“Across the board, we’re the only ones doing everything manually,” Council member Linda Norris said of a list of surrounding municipalities that included Dunedin, Safety Harbor, Clearwater and Tarpon Springs.
After Dauphinais and City Manager Bruce Haddock said they have been looking into purchasing new software that would bring many of the department’s record into the digital age, Sedeil explained the potential advantages of utilizing such a system.
“If the communications are online, we can track it, and it’s completely transparent and consistent,” he said. “It is what it is what it is.”
Haddock and Dauphinais agreed to continue to look into the possibility of purchasing at least some components of the software in the near future, and the rest of the presentation went on to detail some of the common causes of permit and construction delays, such as contractors trying to cut corners or homeowners not knowing the requirements of the state building code.
In fact, according to officials, many homeowners often do not know of previous work that had been done to their residence, nullifying any future improvements based on the state’s ‘50 percent rule’, which prevents homeowners from doing repairs or remodels that exceed 50 percent of the value of the residence.
Jim McKillen, Assistant Chief Building Inspector for Pinellas County, speaks during the planning department work session on Tuesday, Mar. 8, 2016.
“Sometimes you have to tell people ‘no’…you can’t do it,” Jim McKillen, Assistant Chief Building Inspector for Pinellas County, who handles Oldsmar’s cases, said. “If it doesn’t meet the codes, you can’t do it.”
“Like, on the 50 percent rule one sometimes, I’ve looked at them 6, 8 times. We’ve had meetings 3, 4 times with people prior (and said), you’re over the 50 percent rule…I’m not making it up. I can’t justify it. I can’t do it.”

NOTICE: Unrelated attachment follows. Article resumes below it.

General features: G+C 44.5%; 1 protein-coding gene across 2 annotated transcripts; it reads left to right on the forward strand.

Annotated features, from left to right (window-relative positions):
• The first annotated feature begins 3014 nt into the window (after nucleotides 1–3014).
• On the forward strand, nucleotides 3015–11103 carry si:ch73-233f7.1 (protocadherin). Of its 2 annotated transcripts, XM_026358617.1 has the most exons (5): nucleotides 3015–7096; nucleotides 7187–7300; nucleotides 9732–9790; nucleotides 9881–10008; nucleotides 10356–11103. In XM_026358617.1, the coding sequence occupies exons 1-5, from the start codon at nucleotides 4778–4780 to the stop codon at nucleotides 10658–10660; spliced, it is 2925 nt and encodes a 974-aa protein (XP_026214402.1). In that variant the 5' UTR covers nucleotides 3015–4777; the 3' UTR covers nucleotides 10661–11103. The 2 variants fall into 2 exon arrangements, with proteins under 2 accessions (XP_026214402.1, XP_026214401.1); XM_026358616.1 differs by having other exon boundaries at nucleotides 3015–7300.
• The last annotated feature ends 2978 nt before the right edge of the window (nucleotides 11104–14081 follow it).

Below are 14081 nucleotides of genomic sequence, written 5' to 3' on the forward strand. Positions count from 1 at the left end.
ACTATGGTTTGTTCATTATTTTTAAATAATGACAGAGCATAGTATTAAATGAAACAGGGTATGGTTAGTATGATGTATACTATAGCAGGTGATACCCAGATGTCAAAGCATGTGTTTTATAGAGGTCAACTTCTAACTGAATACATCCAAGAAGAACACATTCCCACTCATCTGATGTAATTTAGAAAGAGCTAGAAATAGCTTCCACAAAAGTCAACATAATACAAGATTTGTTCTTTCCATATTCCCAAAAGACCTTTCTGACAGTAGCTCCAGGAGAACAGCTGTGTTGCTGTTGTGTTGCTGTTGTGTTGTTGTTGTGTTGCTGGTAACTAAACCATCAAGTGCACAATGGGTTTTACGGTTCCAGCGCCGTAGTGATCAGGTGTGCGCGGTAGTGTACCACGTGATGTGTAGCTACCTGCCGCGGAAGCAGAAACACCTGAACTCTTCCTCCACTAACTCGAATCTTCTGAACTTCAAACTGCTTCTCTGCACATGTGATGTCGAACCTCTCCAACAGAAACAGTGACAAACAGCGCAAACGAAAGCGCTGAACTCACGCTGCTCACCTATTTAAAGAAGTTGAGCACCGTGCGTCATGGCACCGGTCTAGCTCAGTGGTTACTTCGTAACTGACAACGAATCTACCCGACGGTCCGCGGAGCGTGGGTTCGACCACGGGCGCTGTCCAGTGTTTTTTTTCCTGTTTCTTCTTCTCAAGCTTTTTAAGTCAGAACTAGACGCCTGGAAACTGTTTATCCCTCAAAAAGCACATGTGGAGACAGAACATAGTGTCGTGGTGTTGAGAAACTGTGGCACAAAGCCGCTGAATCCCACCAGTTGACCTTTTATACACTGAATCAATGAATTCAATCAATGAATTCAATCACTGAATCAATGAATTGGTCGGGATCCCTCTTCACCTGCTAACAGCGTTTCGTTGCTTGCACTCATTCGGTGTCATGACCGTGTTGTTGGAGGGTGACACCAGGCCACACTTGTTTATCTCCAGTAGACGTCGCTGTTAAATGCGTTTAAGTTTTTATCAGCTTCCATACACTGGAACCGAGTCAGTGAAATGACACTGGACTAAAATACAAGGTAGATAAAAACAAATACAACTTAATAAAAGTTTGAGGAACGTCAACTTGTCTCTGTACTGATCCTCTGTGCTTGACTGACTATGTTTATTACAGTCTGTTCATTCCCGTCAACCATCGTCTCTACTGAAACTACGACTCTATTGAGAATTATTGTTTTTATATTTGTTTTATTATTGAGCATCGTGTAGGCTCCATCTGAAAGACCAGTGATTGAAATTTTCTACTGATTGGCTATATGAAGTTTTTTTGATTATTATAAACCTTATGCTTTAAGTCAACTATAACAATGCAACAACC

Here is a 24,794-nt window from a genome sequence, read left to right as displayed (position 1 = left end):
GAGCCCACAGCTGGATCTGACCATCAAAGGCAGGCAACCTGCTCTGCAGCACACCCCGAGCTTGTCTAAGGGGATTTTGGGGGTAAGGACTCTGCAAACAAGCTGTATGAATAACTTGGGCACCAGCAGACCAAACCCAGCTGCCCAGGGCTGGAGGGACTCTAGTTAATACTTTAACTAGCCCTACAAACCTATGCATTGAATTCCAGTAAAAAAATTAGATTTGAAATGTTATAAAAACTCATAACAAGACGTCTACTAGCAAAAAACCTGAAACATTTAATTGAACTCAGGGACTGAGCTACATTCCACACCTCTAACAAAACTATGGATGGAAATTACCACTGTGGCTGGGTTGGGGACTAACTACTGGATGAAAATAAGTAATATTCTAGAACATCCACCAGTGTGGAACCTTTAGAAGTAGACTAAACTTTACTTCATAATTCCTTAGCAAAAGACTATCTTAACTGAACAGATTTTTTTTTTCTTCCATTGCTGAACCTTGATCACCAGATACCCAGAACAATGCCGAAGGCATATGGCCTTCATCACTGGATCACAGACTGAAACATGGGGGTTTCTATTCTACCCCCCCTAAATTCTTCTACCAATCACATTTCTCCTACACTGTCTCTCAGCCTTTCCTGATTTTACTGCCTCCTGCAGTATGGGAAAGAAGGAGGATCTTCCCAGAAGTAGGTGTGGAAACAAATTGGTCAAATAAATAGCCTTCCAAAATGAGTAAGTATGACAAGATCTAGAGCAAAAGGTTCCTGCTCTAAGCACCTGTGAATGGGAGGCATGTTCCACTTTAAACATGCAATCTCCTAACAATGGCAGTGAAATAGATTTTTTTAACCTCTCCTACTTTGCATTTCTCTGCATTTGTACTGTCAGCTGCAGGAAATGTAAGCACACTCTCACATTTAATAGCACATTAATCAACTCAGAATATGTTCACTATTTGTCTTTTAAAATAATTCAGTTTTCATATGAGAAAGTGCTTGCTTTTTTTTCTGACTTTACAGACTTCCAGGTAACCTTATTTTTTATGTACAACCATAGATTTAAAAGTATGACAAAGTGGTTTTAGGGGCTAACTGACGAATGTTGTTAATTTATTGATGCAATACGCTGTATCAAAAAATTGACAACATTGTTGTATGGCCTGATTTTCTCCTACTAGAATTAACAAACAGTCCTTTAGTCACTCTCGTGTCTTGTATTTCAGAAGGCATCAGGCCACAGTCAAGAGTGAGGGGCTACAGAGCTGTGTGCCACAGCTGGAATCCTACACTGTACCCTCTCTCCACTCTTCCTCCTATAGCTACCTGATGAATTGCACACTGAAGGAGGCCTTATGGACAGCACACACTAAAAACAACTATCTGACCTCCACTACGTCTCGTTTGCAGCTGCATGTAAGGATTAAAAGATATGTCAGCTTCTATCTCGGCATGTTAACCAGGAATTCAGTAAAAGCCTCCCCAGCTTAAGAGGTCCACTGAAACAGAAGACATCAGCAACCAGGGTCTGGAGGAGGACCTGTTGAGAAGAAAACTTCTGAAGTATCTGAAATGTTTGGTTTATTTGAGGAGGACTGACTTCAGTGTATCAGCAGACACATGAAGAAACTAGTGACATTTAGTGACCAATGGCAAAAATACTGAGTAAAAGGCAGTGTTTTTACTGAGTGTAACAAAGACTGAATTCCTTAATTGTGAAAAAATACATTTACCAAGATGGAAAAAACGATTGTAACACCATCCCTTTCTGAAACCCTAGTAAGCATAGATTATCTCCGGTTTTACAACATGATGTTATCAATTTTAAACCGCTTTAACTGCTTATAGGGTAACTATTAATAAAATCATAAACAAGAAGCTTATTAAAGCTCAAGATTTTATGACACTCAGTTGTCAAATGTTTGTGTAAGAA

At the conclusion of the two-hour session, the participants said they were pleased with the meeting.
“The meeting helped the council understand that it’s a very complicated process, and anything we can do to help simplify the process, we want to know about as soon as possible,” Mayor Bevis said.
“I think it went well,” Dauphinais said. “I think everybody understands it’s a very complicated process, and I think if we do get the software, it will benefit everybody.”
While the city officials said all the right things after the workshop, some residents weren’t completely on board with the planned improvements for the department.
Oldsmar residents Kay and Larry Wolfe (R) and Matt and Sheri Clarke (pink shirts) were united recently due to their problems with the city’s building department.
“I don’t think it will change anything,” Larry Wolfe, who, like the Clarkes, also recently had an issue with the permitting process, said afterwards.
“We’re trying to get things changed in Gul Aire (Village), but this 50/50 thing certainly doesn’t benefit us.”
Unfortunately for the Clarkes, any changes within the department could be too late for them.
According to a post on their Facebook page on Thursday, the couple plans to move from their home in the near future.